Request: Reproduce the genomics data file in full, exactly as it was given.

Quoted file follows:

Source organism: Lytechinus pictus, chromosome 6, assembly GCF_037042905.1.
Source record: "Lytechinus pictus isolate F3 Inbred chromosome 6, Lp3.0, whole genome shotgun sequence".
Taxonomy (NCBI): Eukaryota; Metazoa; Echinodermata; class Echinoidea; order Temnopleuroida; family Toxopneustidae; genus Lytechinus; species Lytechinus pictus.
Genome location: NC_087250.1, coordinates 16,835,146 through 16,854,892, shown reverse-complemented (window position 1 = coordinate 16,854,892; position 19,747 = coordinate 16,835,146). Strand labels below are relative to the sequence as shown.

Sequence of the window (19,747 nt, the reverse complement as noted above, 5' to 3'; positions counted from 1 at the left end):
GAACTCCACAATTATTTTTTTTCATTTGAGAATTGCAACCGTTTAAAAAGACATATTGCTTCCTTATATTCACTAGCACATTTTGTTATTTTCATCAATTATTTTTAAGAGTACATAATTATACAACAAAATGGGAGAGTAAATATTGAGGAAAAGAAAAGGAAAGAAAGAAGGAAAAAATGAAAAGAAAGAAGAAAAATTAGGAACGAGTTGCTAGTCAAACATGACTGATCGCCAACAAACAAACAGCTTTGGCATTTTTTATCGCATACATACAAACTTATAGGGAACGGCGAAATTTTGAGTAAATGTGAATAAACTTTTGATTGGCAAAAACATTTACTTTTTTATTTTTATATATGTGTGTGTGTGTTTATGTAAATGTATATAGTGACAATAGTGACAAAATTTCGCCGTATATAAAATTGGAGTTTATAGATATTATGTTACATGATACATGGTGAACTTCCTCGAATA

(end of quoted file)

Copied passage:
Source organism: Lytechinus pictus, chromosome 6, assembly GCF_037042905.1.
Source record: "Lytechinus pictus isolate F3 Inbred chromosome 6, Lp3.0, whole genome shotgun sequence".
Taxonomy (NCBI): Eukaryota; Metazoa; Echinodermata; class Echinoidea; order Temnopleuroida; family Toxopneustidae; genus Lytechinus; species Lytechinus pictus.
Genome location: NC_087250.1, coordinates 16,835,146 through 16,854,892, shown reverse-complemented (window position 1 = coordinate 16,854,892; position 19,747 = coordinate 16,835,146). Strand labels below are relative to the sequence as shown.

Sequence of the window (19,747 nt, the reverse complement as noted above, 5' to 3'; positions counted from 1 at the left end):
GAACTCCACAATTATTTTTTTTCATTTGAGAATTGCAACCGTTTAAAAAGACATATTGCTTCCTTATATTCACTAGCACATTTTGTTATTTTCATCAATTATTTTTAAGAGTACATAATTATACAACAAAATGGGAGAGTAAATATTGAGGAAAAGAAAAGGAAAGAAAGAAGGAAAAAATGAAAAGAAAGAAGAAAAATTAGGAACGAGTTGCTAGTCAAACATGACTGATCGCCAACAAACAAACAGCTTTGGCATTTTTTATCGCATACATACAAACTTATAGGGAACGGCGAAATTTTGAGTAAATGTGAATAAACTTTTGATTGGCAAAAACATTTACTTTTTTATTTTTATATATGTGTGTGTGTGTTTATGTAAATGTATATAGTGACAATAGTGACAAAATTTCGCCGTATATAAAATTGGAGTTTATAGATATTATGTTACATGATACATGGTGAACTTCCTCGAATA